Australian government moves to strengthen resources exploration

The future of Australia’s resources sector has been bolstered, with its government investing a further AUS$125 million in a world-leading exploration-stimulation programme that will expand its reach to cover the whole of Australia.
Australian government moves to strengthen resources exploration Australian government moves to strengthen resources exploration Australian government moves to strengthen resources exploration Australian government moves to strengthen resources exploration Australian government moves to strengthen resources exploration

The current Geoscience Australia’s Exploring for the Future activities across northern Australia

The new investment adds to the AUS$100 million previously spent on Geoscience Australia's Exploring for the Future (EFTF) programme to drive investment, generate jobs and secure the future of the resources sector. The programme uses a series of cutting-edge geoscientific techniques to map the geological structures at unprecedented scale and detail.

This freely available information creates a better understanding of our mineral, energy and groundwater systems and allows us to realise Australia's economic potential.

Minister for Resources, Water and Northern Australia, Keith Pitt, said expanding the programme would deliver immediate and long-term benefits to multiple sectors, including resources and agriculture. "Investments in the resources sector are investments in jobs and opportunity, especially in regional Australia," said Pitt.

"The Australian government is focused on creating new jobs to help Australia recover from the impact of the COVID-19 pandemic. Our resources sector has been the standout performer over the last few months, continuing to operate safely during these unprecedented times.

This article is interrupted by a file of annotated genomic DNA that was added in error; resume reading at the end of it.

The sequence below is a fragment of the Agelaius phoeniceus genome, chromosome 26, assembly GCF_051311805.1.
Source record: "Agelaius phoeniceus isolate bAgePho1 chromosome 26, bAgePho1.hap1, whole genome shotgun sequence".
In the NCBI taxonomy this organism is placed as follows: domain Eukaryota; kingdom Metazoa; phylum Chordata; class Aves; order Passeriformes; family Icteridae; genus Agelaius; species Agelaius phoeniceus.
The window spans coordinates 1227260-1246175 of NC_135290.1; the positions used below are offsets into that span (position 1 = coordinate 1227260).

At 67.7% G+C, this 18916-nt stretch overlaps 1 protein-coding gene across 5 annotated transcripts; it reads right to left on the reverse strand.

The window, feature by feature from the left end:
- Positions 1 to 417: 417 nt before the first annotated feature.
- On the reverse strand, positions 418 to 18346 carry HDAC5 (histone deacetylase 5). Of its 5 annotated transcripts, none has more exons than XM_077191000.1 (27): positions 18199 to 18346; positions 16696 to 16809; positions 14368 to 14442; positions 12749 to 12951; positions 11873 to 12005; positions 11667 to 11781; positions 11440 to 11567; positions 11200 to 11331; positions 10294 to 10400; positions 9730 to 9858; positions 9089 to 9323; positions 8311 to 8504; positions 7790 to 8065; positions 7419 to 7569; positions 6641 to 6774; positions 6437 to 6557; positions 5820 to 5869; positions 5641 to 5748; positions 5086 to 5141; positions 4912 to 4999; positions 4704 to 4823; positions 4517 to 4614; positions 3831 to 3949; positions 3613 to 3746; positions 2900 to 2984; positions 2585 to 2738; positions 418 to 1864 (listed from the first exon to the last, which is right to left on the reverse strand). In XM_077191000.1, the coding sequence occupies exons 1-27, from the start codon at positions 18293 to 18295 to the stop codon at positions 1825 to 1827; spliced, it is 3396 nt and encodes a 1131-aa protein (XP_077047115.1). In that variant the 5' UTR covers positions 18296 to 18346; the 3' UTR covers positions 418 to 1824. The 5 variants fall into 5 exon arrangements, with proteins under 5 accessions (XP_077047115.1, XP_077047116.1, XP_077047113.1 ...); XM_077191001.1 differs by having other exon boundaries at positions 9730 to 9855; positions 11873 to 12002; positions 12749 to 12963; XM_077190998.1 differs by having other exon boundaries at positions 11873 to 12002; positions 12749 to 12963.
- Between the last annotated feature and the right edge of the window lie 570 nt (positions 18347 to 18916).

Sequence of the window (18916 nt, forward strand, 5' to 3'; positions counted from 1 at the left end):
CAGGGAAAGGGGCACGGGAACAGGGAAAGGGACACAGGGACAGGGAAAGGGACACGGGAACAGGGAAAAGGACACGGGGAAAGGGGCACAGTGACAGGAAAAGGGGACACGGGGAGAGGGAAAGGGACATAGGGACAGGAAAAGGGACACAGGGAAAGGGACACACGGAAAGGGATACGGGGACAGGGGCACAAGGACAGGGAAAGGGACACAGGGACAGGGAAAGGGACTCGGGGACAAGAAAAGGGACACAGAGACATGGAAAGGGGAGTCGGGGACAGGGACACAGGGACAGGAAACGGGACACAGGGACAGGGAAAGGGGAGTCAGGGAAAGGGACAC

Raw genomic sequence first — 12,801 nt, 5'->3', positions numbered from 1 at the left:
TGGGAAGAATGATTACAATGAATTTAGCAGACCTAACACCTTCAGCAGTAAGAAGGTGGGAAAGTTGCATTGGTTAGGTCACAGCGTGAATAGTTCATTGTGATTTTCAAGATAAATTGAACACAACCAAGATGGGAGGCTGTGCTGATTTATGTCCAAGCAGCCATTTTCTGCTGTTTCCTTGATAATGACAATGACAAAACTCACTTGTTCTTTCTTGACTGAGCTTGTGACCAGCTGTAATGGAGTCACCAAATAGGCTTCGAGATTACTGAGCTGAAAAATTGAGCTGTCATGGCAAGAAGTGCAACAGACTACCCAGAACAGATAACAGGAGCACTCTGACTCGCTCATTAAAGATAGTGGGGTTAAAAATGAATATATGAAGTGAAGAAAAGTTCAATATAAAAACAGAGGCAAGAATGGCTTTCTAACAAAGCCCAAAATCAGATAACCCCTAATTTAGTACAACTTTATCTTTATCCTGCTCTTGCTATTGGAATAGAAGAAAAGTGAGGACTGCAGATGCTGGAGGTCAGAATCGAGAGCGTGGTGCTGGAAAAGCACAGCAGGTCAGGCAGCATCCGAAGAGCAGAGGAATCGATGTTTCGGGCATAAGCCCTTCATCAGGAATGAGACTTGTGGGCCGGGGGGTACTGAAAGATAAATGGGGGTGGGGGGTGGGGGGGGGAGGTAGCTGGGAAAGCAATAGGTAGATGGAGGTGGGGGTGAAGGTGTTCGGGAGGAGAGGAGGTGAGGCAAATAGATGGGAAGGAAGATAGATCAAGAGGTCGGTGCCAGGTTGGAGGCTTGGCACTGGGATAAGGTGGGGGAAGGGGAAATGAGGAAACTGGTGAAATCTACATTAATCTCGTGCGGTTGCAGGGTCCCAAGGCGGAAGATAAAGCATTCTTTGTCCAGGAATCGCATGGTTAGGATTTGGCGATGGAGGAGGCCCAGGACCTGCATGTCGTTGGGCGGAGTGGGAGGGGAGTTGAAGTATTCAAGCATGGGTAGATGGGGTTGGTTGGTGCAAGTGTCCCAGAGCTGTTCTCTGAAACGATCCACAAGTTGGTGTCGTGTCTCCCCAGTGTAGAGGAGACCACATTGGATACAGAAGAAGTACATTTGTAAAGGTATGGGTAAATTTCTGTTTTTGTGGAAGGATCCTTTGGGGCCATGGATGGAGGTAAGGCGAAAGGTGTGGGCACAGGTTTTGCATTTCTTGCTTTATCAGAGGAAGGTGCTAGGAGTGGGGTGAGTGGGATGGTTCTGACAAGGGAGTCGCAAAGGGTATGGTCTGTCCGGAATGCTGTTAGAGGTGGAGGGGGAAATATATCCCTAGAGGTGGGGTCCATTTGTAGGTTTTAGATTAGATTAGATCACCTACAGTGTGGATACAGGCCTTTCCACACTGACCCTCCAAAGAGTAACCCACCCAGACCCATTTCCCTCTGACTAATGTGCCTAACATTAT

"This programme will help deliver the next round of investment and job creation in our world-leading resources sector.

"Even though Australia is known for its world-class mineral resources sector, over 80 per cent of Australia is still underexplored.

"Over the past four years, EFTF has worked across northern Australia to deliver world-leading data about the region's mineral, energy and water resource potential to industry, government and communities.

"We are confident of the long-term impacts of the existing programme, with independent analysis of the first half the programme, indicating it could deliver just over $2.5 billion in economic benefits and jobs in northern Australia.

"More than ever before, we need the resources and agriculture sectors to be growing and helping lead our economic recovery following COVID-19.

"The existing programme has already demonstrated significant success unlocking Australia's resource potential in the north that extending it just made sense. This will give industry, investors and the broader community a consistent, nation-wide picture of our natural resource potential."

Pitt said the sector continues to grow and is supporting Australia through the COVID-19 pandemic. "The Australian resources sector has a long-term future and will continue to underpin the wealth of the Australian economy for decades," he added. "It will be key in supporting rural and regional economies, and currently employs more than one million Australians, directly or indirectly."

Welcoming the investment, Geoscience Australia chief executive James Johnson said he looked forward to continuing this fundamental support for the resources sector. "As the nation's pre-eminent Earth science organisation, Geoscience Australia integrates the most advanced geoscientific methods and data to build an ever-improving understanding of our mineral, energy and groundwater resources for the benefit of all Australians.

"During the first phase of Exploring for the Future, we built on that understanding by releasing 200 datasets through a new online portal and developing innovative tools to help explorers assess the economic viability of a resource and make their next big investment decision. We can now develop this as a national resource."

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